It is often stated that the most common causes for PGD misdiagnosis are outdated PGD technologies, embryo mosaicism, and embryo self-correction.
Being in the PGD field since its inception we would like to comment on the "outdated" part. Each new technology becomes "standard technology" after a few years of successful use by its inventors. At this point, it attracts attention of the people not necessarily qualified for its use, especially if training and certification programs have not been set up. If the number of the so-called "in-house PGD labs" outweigh the output from the "Reference Laboratories" the results become quite dramatic. A few years back rates of 40-50% misdiagnosis were reported by some PGD practitioners. This was followed by Prospective Randomized Studies reporting shockingly low pregnancy rates from the use of FISH technology for PGD. Luckily for the concept of PGD, those who actually developed PGD technologies, have come up with new PGD procedures and there is hope that the cycle will not repeat itself.
The presence of cells in an embryo which have different genotypes is called Mosaicism. Some newborns with Down's Syndrome are actually mosaics, they have both normal and aneuploid cells. By analyzing a few hundred or a few thousand cells it is possible to determine the level of mosaicism in a specific tissue. Not so with PGD! Analysis of a single cell tells us nothing about embryo mosaicism, and if the embryo is actually a mosaic, then PGD results become misleading.
Another rare genetic phenomenon is Self-Correction. The proof of concept comes from the unusual genetic condition called uniparental disomy when an embryo has two copies of a chromosome from one parent and no copies from the other parent. The most reasonable explanation for this odd condition is "self-correction." Take Angelman Syndrome as an example. Suppose originally an embryo has a trisomy for chromosome 15, having 2 chromosomes 15 from the mother, and one from the father. Through self-correction the embryo extrudes one extra chromosome, the one inherited from the father. Although the embryo is left with the normal karyotype, both remaining chromosomes 15 come from the mother. This results in a baby with Angelman Syndrome. Proponents of "self-correction" go one step further. They hypothesize that aneuploid preimplantation embryos actively correct their chromosomal abnormalities. We do not know how they explain restoration of euploidy by the embryos with chromosomal monosomy.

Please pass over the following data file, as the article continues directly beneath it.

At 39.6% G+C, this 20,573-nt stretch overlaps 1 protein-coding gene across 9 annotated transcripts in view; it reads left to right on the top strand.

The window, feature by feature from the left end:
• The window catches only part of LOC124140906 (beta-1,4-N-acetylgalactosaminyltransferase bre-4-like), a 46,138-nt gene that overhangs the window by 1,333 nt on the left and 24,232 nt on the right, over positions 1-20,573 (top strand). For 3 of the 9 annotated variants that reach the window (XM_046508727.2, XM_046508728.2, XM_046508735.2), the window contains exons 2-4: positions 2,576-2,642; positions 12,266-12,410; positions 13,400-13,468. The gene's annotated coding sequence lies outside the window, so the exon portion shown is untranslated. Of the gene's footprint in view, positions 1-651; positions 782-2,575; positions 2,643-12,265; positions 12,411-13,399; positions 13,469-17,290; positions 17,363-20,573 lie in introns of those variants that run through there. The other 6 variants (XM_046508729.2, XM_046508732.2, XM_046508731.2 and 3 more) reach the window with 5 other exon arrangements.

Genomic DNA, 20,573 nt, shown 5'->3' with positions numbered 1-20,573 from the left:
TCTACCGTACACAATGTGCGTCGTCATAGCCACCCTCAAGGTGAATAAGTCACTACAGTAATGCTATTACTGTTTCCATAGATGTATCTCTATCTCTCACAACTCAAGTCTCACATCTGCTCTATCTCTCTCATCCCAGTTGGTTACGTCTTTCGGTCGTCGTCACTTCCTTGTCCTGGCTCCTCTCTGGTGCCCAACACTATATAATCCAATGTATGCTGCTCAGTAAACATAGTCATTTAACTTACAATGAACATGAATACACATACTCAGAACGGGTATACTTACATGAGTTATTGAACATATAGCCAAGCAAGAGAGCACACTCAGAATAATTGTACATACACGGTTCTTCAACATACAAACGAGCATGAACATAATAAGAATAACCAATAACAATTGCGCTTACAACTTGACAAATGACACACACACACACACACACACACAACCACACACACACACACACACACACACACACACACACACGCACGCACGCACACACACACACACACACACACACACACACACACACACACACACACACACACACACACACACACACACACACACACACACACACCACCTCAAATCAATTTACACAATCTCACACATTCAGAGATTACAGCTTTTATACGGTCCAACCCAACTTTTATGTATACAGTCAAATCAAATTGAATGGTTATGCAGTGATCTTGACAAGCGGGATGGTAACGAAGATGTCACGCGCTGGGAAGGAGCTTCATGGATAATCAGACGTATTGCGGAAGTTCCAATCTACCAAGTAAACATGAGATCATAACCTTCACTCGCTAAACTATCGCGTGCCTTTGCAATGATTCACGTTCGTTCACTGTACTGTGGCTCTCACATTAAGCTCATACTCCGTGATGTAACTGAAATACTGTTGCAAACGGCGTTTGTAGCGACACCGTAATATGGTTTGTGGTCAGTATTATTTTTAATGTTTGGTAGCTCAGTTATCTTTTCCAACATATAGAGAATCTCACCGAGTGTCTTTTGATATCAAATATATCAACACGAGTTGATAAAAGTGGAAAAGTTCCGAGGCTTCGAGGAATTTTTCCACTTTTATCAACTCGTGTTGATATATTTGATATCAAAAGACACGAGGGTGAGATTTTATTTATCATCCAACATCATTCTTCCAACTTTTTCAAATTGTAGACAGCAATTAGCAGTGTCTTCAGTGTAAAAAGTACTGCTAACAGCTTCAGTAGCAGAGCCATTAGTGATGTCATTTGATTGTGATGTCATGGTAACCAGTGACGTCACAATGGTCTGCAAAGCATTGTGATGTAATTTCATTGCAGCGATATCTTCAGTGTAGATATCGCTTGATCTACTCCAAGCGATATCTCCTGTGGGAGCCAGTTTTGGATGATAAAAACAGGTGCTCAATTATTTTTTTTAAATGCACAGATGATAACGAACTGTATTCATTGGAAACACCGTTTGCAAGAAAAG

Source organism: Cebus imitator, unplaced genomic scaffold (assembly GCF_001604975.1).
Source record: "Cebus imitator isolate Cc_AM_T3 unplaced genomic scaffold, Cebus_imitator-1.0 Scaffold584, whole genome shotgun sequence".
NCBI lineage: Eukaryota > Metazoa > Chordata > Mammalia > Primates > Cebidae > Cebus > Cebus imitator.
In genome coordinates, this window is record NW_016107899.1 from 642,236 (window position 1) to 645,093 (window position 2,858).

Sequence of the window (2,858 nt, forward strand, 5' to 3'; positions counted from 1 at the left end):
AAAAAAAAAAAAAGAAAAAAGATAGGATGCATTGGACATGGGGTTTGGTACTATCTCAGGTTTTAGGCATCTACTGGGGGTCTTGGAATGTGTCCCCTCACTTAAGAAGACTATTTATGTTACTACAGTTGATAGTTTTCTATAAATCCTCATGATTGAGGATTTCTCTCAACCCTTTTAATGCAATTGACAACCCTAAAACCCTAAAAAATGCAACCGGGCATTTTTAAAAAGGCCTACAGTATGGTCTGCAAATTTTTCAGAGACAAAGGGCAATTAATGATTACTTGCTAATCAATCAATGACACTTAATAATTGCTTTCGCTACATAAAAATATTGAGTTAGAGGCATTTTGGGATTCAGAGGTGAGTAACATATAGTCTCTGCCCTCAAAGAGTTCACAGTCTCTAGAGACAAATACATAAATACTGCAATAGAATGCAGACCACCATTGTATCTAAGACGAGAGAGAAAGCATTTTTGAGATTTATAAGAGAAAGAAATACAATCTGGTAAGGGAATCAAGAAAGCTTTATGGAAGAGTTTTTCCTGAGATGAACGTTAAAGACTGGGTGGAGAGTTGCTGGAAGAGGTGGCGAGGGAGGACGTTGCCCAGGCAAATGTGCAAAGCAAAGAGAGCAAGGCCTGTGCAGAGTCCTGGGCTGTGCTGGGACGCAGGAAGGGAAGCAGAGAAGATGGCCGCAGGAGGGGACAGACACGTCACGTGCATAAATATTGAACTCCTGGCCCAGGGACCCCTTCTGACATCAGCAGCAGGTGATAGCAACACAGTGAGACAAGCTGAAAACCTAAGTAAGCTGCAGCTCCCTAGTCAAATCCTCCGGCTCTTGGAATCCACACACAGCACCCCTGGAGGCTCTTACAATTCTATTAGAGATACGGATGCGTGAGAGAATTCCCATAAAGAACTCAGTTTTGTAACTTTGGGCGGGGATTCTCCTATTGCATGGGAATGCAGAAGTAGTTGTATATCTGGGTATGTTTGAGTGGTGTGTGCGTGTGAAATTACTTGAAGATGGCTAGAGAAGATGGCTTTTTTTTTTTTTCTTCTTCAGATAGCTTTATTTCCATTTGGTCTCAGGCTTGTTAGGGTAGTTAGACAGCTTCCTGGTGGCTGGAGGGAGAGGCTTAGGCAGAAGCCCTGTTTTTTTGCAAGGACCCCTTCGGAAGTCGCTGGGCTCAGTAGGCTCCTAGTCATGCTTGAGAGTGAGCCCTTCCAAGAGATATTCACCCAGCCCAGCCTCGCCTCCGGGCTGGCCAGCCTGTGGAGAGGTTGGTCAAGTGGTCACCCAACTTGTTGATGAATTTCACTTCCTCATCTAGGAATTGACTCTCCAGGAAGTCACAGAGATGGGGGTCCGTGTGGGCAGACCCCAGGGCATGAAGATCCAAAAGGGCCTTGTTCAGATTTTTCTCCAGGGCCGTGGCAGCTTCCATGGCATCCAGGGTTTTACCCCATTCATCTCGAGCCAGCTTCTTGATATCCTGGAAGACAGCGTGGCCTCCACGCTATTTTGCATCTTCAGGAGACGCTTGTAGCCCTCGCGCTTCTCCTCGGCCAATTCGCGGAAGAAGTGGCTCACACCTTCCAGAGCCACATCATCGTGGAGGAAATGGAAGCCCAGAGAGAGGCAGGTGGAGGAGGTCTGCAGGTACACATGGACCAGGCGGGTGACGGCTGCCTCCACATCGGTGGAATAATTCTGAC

Embryo mosaicism is a well established fact of preimplantation human development. Luckily for the concept of PGD, it affects almost exclusively the embryos of suboptimal quality, which rarely progress to the blastocyst stage. At ViaGene we do follow-up analysis for blastocysts found aneuploid by PGD. This is why we called "self-correction" a myth. The results obtained in our laboratory contradict the hypothesis.
We believe that 99% of "mosaicism" and "self-correction" explanations/excuses stem from the fact that PGD laboratories mark all "no results" or "inconclusive PGD results" as "abnormal." This is one of the rules coming from the early nineties when PGD was done exclusively for single-gene disorder cases. The policy of "not proven normal means abnormal" makes perfect sense for, say, Cystic Fibrosis or chromosomal translocation carriers. However, when applied to aneuploidy testing, such approach leads to unacceptably high rates of false-positive results.
At present our OGS method for 24-chromosome aneuploidy screening is confidently below 2% of false-positives level. Needless to say, we have never had a false negative (abnormal embryo marked as normal) PGD result. Our goal is to have the level of false-positive PGD results at zero. The main reason for our concern with false-positive results is that the patients who need aneuploidy testing the most, those in the 38-44 age group, have only one or two genetically normal (euploid) embryos for transfer. To select these embryos out because of the high false-positive rate means taking the couple's only chance of having a baby.
Other causes for misdiagnosis include unavoidable technical limitations of different PGD techniques. Improper blastomere fixation for FISH and OGS, allele drop-out (ADO) for single-gene disorders, preferential amplification during WGA and sample contamination with extragenous DNA (ranging from polar bodies to dead sperm heads to airborn DNA) for Microarray-based PGD are just a few examples. Paraphrasing the saying of the leading biologist of our generation: "however many ways there may be of being alive, it is certain that there are vastly more ways of being dead" we say: "there is an infinite number of ways of doing PGD wrong!"
In general, PGD carries with it an approximately 1% chance for misdiagnosis, though at ViaGene, we are proud to say that in 10 years with have had zero occurrences of misdiagnosis, out of thousands of embryos analyzed. When considering PGD as an integral part of IVF cycle, each couple should weigh potential benefits and risks of the procedure and decide for themselves.